Does the Government Sector Need Legislation Similar to the Sarbanes-Oxley Act of 2002?
40 Pages Posted: 8 Jan 2010
Date Written: January 6, 2010
The Sarbanes-Oxley Act (SOA) of 2002 has been credited with having substantial benefits regarding enhanced credibility of corporate financial reporting. Moore et al. (2006) argue that due to the auditors’ “moral seduction” and corporate “strategic issue cycling” (lobbying), SOA must be strengthened through additional legislation. We use Moore et al.’s (2006) moral-seduction and issue-cycle theories to hypothesize the importance of SOA-like legislation for the state and local government sector. We then use survey data from governmental accounting officials and their auditors to test our hypotheses. Using univariate and multivariate analyses, we find that, subjects are close to neutral on whether SOA-like legislation should be enacted for governmental practice. Further analysis indicates that subjects with higher degree of familiarity with the SOA, those who work more than 40 hours a week, and those with higher experience in government practice (both in years of practice and in percentage of work being related to government accounting) are less likely to support SOA-like legislation for governmental entities. Our results may help policy makers understand the environment currently faced by the government sector and aid in formulating evidence for effective legislation for this industry.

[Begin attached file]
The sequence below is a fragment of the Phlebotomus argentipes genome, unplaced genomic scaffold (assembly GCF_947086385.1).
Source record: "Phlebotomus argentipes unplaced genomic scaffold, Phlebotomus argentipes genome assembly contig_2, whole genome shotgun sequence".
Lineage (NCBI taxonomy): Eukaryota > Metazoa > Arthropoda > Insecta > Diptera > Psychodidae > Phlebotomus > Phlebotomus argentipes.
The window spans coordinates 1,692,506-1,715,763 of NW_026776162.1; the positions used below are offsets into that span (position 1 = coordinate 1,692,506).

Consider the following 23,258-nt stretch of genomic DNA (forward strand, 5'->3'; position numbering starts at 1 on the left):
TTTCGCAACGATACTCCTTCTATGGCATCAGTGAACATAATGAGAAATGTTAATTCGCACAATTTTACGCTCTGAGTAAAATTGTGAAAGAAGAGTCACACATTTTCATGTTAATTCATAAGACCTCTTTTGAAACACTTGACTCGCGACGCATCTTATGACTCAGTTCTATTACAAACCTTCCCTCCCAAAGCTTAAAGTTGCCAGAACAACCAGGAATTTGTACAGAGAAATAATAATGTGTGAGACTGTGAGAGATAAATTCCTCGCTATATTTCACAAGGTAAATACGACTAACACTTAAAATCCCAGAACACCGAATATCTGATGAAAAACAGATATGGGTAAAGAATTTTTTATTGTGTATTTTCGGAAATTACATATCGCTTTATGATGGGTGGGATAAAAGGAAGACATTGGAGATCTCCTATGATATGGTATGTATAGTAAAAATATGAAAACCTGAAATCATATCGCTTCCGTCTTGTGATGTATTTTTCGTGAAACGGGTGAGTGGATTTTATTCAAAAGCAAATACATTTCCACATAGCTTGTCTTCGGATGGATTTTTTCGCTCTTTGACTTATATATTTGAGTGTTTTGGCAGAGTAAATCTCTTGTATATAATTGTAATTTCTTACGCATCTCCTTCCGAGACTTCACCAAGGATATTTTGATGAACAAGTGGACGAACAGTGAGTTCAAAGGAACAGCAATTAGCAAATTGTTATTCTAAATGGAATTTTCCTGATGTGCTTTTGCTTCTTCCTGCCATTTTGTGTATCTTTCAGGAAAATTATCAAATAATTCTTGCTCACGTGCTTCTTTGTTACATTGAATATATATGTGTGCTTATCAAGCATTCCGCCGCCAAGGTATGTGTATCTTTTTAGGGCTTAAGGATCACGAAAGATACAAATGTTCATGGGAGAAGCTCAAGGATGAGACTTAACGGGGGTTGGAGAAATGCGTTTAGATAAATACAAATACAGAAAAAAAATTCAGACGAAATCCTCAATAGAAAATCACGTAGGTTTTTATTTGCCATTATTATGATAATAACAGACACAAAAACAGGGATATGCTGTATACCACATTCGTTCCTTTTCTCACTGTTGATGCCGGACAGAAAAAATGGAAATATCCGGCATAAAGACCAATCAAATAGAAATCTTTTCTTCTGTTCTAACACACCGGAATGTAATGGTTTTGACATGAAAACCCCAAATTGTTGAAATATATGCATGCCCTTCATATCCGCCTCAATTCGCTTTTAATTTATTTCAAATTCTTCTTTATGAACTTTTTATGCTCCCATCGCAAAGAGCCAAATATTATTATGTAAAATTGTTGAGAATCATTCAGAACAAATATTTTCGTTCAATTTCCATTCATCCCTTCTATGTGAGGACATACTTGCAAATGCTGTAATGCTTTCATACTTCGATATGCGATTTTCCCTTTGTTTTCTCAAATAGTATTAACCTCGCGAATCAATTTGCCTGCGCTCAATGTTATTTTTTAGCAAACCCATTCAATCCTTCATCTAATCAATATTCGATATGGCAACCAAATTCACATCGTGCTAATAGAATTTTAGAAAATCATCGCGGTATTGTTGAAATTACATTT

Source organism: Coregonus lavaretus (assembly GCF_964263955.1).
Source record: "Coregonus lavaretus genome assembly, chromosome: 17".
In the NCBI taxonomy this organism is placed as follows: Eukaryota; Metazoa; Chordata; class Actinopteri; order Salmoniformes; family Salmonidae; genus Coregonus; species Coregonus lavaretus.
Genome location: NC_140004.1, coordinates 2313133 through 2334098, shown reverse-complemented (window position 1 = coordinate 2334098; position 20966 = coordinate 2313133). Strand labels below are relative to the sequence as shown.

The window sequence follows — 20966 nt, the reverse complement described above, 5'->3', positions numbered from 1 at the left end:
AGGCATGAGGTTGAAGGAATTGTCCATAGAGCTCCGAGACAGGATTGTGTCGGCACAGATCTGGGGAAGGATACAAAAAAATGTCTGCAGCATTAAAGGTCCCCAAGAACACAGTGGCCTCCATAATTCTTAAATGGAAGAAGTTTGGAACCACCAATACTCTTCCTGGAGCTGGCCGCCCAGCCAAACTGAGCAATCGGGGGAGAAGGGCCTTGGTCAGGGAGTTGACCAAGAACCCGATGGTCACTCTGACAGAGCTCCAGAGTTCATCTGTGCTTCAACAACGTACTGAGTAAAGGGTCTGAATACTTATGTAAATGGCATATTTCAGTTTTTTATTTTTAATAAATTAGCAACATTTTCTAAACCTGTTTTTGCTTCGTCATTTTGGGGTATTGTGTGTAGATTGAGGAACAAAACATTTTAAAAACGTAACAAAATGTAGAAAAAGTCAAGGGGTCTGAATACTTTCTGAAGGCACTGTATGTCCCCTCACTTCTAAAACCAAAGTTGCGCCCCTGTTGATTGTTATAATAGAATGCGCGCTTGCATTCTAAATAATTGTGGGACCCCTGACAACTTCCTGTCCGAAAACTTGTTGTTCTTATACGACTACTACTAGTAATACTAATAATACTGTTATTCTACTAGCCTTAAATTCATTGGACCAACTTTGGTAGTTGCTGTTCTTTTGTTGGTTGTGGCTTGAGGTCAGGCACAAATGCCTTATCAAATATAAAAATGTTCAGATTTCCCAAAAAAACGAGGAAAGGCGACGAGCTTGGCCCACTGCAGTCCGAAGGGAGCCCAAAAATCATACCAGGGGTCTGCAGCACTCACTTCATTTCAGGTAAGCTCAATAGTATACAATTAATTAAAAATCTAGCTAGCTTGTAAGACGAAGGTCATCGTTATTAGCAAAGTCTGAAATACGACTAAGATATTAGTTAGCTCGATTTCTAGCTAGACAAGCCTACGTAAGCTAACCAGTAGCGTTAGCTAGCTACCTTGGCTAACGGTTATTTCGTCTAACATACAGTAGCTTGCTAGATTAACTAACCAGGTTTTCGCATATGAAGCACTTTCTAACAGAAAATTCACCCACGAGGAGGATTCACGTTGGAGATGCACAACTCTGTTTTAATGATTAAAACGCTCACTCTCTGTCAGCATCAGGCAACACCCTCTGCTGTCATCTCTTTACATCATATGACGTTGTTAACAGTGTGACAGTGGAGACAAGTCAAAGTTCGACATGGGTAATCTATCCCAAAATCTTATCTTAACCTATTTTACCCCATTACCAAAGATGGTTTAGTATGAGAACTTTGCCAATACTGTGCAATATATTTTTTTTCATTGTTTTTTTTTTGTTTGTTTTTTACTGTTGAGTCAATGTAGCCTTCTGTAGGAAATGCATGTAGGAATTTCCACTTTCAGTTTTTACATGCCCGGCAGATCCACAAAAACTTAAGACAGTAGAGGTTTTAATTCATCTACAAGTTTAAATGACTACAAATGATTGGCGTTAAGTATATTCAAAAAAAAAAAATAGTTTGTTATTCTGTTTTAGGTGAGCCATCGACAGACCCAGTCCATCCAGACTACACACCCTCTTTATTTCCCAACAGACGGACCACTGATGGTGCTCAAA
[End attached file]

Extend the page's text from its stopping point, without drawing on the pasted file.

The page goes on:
Keywords: Municipalities, Sarbanes-Oxley Act of 2002, Corporate Governance
Suggested Citation: Suggested Citation